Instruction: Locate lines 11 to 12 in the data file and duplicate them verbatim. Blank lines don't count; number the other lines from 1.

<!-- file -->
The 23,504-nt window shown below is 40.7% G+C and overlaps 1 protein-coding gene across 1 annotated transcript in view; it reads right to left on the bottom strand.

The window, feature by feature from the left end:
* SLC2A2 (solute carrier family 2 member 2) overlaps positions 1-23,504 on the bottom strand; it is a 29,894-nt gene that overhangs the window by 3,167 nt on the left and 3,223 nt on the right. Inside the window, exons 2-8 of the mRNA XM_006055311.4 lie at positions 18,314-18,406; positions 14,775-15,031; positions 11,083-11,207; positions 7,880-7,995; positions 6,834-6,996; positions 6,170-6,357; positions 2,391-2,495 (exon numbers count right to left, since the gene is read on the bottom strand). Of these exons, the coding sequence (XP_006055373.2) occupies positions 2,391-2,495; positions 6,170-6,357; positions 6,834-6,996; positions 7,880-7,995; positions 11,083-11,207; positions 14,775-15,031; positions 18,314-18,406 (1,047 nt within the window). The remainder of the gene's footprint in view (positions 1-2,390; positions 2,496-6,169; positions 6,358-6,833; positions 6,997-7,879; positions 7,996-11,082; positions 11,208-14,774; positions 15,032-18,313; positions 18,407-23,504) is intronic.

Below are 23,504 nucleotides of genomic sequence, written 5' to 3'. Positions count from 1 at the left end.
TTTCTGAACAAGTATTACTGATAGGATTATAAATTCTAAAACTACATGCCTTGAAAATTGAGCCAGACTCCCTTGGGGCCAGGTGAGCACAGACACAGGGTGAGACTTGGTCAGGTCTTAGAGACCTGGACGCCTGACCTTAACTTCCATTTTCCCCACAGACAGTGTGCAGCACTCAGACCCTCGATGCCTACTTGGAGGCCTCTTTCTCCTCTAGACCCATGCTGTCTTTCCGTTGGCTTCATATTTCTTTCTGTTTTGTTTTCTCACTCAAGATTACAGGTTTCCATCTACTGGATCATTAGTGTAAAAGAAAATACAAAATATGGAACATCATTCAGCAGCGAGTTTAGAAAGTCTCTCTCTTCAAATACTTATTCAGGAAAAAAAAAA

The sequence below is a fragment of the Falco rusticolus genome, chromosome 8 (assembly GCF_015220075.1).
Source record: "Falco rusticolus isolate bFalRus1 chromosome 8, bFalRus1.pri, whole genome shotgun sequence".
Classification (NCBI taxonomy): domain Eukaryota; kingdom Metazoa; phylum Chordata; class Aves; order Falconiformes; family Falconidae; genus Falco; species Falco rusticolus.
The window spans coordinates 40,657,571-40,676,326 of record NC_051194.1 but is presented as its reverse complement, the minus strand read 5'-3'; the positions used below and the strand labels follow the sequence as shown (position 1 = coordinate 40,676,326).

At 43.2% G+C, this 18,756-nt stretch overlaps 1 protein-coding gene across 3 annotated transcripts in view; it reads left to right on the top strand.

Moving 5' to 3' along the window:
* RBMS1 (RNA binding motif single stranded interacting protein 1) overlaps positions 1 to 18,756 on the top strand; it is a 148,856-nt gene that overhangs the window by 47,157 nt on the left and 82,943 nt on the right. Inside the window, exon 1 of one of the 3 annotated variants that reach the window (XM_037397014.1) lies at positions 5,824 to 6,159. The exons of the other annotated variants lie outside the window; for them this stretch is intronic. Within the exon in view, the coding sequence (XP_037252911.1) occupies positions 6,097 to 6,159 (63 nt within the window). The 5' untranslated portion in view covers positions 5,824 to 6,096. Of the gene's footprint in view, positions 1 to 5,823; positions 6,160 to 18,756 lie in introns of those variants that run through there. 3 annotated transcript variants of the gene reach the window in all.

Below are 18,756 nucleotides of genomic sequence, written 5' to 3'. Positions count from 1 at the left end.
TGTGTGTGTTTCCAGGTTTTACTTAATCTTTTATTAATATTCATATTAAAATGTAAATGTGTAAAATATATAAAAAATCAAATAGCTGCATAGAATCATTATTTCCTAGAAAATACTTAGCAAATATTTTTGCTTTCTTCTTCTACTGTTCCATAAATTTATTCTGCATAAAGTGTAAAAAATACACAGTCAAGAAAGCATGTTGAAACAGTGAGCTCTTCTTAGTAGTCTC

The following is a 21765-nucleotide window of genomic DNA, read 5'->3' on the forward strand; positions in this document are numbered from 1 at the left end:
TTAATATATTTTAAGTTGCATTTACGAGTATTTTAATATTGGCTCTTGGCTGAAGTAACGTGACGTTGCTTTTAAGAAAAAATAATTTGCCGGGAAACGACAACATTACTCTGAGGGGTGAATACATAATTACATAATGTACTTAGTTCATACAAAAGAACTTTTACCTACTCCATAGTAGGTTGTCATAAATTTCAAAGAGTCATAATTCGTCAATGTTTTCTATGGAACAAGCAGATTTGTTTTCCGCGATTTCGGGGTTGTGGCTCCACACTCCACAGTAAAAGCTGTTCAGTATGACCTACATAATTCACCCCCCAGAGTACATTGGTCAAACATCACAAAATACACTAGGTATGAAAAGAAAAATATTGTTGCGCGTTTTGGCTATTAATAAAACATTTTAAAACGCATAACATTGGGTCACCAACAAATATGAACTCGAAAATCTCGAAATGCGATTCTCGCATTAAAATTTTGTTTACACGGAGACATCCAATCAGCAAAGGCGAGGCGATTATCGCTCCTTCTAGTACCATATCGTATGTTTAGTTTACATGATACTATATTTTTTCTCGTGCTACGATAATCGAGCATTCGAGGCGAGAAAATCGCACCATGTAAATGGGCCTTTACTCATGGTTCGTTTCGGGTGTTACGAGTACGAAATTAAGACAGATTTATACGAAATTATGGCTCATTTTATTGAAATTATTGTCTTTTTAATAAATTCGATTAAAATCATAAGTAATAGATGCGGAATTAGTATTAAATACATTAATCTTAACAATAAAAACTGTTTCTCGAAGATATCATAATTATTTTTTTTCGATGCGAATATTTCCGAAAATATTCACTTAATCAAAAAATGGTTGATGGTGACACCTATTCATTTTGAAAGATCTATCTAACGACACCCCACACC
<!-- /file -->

Moving 5' to 3' along the window:
* RBMS1 (RNA binding motif single stranded interacting protein 1) overlaps positions 1 to 18,756 on the top strand; it is a 148,856-nt gene that overhangs the window by 47,157 nt on the left and 82,943 nt on the right. Inside the window, exon 1 of one of the 3 annotated variants that reach the window (XM_037397014.1) lies at positions 5,824 to 6,159. The exons of the other annotated variants lie outside the window; for them this stretch is intronic. Within the exon in view, the coding sequence (XP_037252911.1) occupies positions 6,097 to 6,159 (63 nt within the window). The 5' untranslated portion in view covers positions 5,824 to 6,096. Of the gene's footprint in view, positions 1 to 5,823; positions 6,160 to 18,756 lie in introns of those variants that run through there. 3 annotated transcript variants of the gene reach the window in all.